Those moments are pretty much gone now. We may be impressed by how realistically a cloth flutters, or notice that the reflections in the water ripple in extraordinary ways, but it feels small, specific, and most of all, incremental. Even Crysis, which was a game everyone bought a new graphics card to be able to play, felt like an iteration on Far Cry, rather than a monumental moment. And this is all a very good thing! Because now I find myself telling other people to check out graphics that are artful, that do something novel, or create beauty through design rather than technical prowess. We got there. Games look ridiculously incredible now. That’s a given. So everyone has to be interesting within that to stand out.
But in 2004, we were nowhere near, and Far Cry was jolly exciting to see running. I showed off one particular moment so many times back then that I was confused to discover today that it’s not the start of the game. It’s the level set at the top of the mountain, with the hang-glider waiting to take you down to the river. Of course you could run down the long path down the hill. Or scramble through the undergrowth and risk big drops. But obviously you hang-glide, and then fight a helicopter as you do so, before landing near a boat to murder its inhabitants. It was spectacular! It still is a bit!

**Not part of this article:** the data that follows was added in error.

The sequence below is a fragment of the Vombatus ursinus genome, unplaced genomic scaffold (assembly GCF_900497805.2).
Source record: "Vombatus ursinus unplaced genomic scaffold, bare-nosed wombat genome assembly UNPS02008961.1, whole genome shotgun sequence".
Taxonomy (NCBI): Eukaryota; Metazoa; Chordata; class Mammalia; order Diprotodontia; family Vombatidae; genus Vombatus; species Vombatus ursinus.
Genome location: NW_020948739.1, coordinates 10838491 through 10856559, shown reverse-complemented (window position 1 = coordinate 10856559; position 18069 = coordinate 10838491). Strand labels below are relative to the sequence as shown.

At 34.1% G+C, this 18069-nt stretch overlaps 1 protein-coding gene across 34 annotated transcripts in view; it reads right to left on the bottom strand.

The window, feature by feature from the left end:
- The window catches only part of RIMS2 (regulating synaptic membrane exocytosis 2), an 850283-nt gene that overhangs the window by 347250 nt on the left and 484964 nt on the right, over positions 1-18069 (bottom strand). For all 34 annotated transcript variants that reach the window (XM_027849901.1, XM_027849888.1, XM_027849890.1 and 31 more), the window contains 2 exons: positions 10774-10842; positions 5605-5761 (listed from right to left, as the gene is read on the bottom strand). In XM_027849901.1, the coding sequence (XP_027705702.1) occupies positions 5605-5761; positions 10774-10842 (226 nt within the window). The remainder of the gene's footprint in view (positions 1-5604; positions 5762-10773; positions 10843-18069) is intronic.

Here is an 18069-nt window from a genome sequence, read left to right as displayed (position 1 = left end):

The start of the game is of course the arrival of Jack Growl, professional idiot and gun holder, who hur-dur-durs his way around the collection of islands upon which he finds himself stranded. He’s in a bunker, it’s dark and dingy, and people want to shoot at him. But then he emerges into the light, and the game deserves the forced gloat of the moment. “Ha ha! This isn’t a brown shooter like all the other brown shooters! It’s blue and green! Surprise!” So Jack Knife begins his epic quest to kill absolutely everything that moves.